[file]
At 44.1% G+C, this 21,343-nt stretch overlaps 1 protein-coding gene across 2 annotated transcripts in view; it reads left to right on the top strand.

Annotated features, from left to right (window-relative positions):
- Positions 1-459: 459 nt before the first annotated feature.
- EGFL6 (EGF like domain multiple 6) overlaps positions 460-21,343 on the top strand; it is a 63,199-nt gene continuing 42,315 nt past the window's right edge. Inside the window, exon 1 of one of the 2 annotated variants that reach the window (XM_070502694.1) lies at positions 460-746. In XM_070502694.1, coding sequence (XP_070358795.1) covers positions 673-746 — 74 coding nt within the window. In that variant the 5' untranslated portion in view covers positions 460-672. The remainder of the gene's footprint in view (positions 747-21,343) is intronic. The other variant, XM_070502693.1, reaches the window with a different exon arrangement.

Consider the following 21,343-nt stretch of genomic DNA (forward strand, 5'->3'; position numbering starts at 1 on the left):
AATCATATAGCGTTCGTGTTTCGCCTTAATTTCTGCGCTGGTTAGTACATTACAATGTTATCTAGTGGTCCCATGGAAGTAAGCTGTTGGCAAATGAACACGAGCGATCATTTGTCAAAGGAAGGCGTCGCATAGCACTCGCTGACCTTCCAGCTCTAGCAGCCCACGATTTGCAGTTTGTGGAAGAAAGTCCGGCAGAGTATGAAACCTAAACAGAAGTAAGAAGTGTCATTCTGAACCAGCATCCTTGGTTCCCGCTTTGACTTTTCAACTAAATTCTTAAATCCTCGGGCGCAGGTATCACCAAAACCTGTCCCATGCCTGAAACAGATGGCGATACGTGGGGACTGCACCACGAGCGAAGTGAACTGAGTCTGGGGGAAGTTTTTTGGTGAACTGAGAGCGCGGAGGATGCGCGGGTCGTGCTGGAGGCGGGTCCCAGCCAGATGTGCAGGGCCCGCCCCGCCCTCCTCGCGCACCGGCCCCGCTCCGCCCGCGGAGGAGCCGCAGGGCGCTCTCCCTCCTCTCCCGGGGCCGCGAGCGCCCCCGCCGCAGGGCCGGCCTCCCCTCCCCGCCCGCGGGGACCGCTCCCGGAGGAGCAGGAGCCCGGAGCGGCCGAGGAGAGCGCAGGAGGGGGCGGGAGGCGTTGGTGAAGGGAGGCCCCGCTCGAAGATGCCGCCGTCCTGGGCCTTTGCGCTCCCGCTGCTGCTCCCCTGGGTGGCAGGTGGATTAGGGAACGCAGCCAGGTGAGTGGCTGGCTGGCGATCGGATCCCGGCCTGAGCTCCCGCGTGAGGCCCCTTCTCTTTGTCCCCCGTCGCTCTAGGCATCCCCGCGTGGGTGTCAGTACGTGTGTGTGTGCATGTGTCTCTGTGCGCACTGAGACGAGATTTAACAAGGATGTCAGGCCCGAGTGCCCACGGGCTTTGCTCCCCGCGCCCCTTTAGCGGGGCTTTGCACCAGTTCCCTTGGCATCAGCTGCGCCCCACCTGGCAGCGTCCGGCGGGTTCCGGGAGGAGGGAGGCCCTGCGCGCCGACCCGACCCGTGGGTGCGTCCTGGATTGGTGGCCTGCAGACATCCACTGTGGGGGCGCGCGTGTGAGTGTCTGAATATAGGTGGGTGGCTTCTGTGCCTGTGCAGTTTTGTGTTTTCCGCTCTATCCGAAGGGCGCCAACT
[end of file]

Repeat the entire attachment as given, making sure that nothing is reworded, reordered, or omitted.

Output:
At 44.1% G+C, this 21,343-nt stretch overlaps 1 protein-coding gene across 2 annotated transcripts in view; it reads left to right on the top strand.

Annotated features, from left to right (window-relative positions):
- Positions 1-459: 459 nt before the first annotated feature.
- EGFL6 (EGF like domain multiple 6) overlaps positions 460-21,343 on the top strand; it is a 63,199-nt gene continuing 42,315 nt past the window's right edge. Inside the window, exon 1 of one of the 2 annotated variants that reach the window (XM_070502694.1) lies at positions 460-746. In XM_070502694.1, coding sequence (XP_070358795.1) covers positions 673-746 — 74 coding nt within the window. In that variant the 5' untranslated portion in view covers positions 460-672. The remainder of the gene's footprint in view (positions 747-21,343) is intronic. The other variant, XM_070502693.1, reaches the window with a different exon arrangement.

Consider the following 21,343-nt stretch of genomic DNA (forward strand, 5'->3'; position numbering starts at 1 on the left):
AATCATATAGCGTTCGTGTTTCGCCTTAATTTCTGCGCTGGTTAGTACATTACAATGTTATCTAGTGGTCCCATGGAAGTAAGCTGTTGGCAAATGAACACGAGCGATCATTTGTCAAAGGAAGGCGTCGCATAGCACTCGCTGACCTTCCAGCTCTAGCAGCCCACGATTTGCAGTTTGTGGAAGAAAGTCCGGCAGAGTATGAAACCTAAACAGAAGTAAGAAGTGTCATTCTGAACCAGCATCCTTGGTTCCCGCTTTGACTTTTCAACTAAATTCTTAAATCCTCGGGCGCAGGTATCACCAAAACCTGTCCCATGCCTGAAACAGATGGCGATACGTGGGGACTGCACCACGAGCGAAGTGAACTGAGTCTGGGGGAAGTTTTTTGGTGAACTGAGAGCGCGGAGGATGCGCGGGTCGTGCTGGAGGCGGGTCCCAGCCAGATGTGCAGGGCCCGCCCCGCCCTCCTCGCGCACCGGCCCCGCTCCGCCCGCGGAGGAGCCGCAGGGCGCTCTCCCTCCTCTCCCGGGGCCGCGAGCGCCCCCGCCGCAGGGCCGGCCTCCCCTCCCCGCCCGCGGGGACCGCTCCCGGAGGAGCAGGAGCCCGGAGCGGCCGAGGAGAGCGCAGGAGGGGGCGGGAGGCGTTGGTGAAGGGAGGCCCCGCTCGAAGATGCCGCCGTCCTGGGCCTTTGCGCTCCCGCTGCTGCTCCCCTGGGTGGCAGGTGGATTAGGGAACGCAGCCAGGTGAGTGGCTGGCTGGCGATCGGATCCCGGCCTGAGCTCCCGCGTGAGGCCCCTTCTCTTTGTCCCCCGTCGCTCTAGGCATCCCCGCGTGGGTGTCAGTACGTGTGTGTGTGCATGTGTCTCTGTGCGCACTGAGACGAGATTTAACAAGGATGTCAGGCCCGAGTGCCCACGGGCTTTGCTCCCCGCGCCCCTTTAGCGGGGCTTTGCACCAGTTCCCTTGGCATCAGCTGCGCCCCACCTGGCAGCGTCCGGCGGGTTCCGGGAGGAGGGAGGCCCTGCGCGCCGACCCGACCCGTGGGTGCGTCCTGGATTGGTGGCCTGCAGACATCCACTGTGGGGGCGCGCGTGTGAGTGTCTGAATATAGGTGGGTGGCTTCTGTGCCTGTGCAGTTTTGTGTTTTCCGCTCTATCCGAAGGGCGCCAACT